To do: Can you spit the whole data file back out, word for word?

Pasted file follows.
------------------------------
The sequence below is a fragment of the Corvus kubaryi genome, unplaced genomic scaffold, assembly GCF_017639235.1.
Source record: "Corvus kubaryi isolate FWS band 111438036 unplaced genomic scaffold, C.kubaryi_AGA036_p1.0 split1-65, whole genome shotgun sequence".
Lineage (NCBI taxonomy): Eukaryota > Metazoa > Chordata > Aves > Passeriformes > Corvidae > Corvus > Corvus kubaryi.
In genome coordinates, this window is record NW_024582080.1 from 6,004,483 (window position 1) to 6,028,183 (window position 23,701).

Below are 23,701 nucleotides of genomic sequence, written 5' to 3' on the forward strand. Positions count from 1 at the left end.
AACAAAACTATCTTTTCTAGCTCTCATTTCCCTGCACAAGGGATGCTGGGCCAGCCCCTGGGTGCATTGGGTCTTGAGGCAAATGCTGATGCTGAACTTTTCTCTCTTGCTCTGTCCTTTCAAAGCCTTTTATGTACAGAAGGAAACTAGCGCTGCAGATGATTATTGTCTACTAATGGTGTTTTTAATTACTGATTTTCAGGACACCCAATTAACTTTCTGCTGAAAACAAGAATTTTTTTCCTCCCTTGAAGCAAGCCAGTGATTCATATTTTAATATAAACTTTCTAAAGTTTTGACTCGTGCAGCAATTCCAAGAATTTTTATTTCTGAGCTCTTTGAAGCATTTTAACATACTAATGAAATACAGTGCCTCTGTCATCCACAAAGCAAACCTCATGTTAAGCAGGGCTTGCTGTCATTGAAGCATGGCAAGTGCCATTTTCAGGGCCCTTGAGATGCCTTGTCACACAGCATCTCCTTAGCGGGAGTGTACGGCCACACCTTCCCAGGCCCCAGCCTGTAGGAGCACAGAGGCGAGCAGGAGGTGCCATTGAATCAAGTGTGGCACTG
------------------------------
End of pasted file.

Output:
The sequence below is a fragment of the Corvus kubaryi genome, unplaced genomic scaffold, assembly GCF_017639235.1.
Source record: "Corvus kubaryi isolate FWS band 111438036 unplaced genomic scaffold, C.kubaryi_AGA036_p1.0 split1-65, whole genome shotgun sequence".
Lineage (NCBI taxonomy): Eukaryota > Metazoa > Chordata > Aves > Passeriformes > Corvidae > Corvus > Corvus kubaryi.
In genome coordinates, this window is record NW_024582080.1 from 6,004,483 (window position 1) to 6,028,183 (window position 23,701).

Below are 23,701 nucleotides of genomic sequence, written 5' to 3' on the forward strand. Positions count from 1 at the left end.
AACAAAACTATCTTTTCTAGCTCTCATTTCCCTGCACAAGGGATGCTGGGCCAGCCCCTGGGTGCATTGGGTCTTGAGGCAAATGCTGATGCTGAACTTTTCTCTCTTGCTCTGTCCTTTCAAAGCCTTTTATGTACAGAAGGAAACTAGCGCTGCAGATGATTATTGTCTACTAATGGTGTTTTTAATTACTGATTTTCAGGACACCCAATTAACTTTCTGCTGAAAACAAGAATTTTTTTCCTCCCTTGAAGCAAGCCAGTGATTCATATTTTAATATAAACTTTCTAAAGTTTTGACTCGTGCAGCAATTCCAAGAATTTTTATTTCTGAGCTCTTTGAAGCATTTTAACATACTAATGAAATACAGTGCCTCTGTCATCCACAAAGCAAACCTCATGTTAAGCAGGGCTTGCTGTCATTGAAGCATGGCAAGTGCCATTTTCAGGGCCCTTGAGATGCCTTGTCACACAGCATCTCCTTAGCGGGAGTGTACGGCCACACCTTCCCAGGCCCCAGCCTGTAGGAGCACAGAGGCGAGCAGGAGGTGCCATTGAATCAAGTGTGGCACTG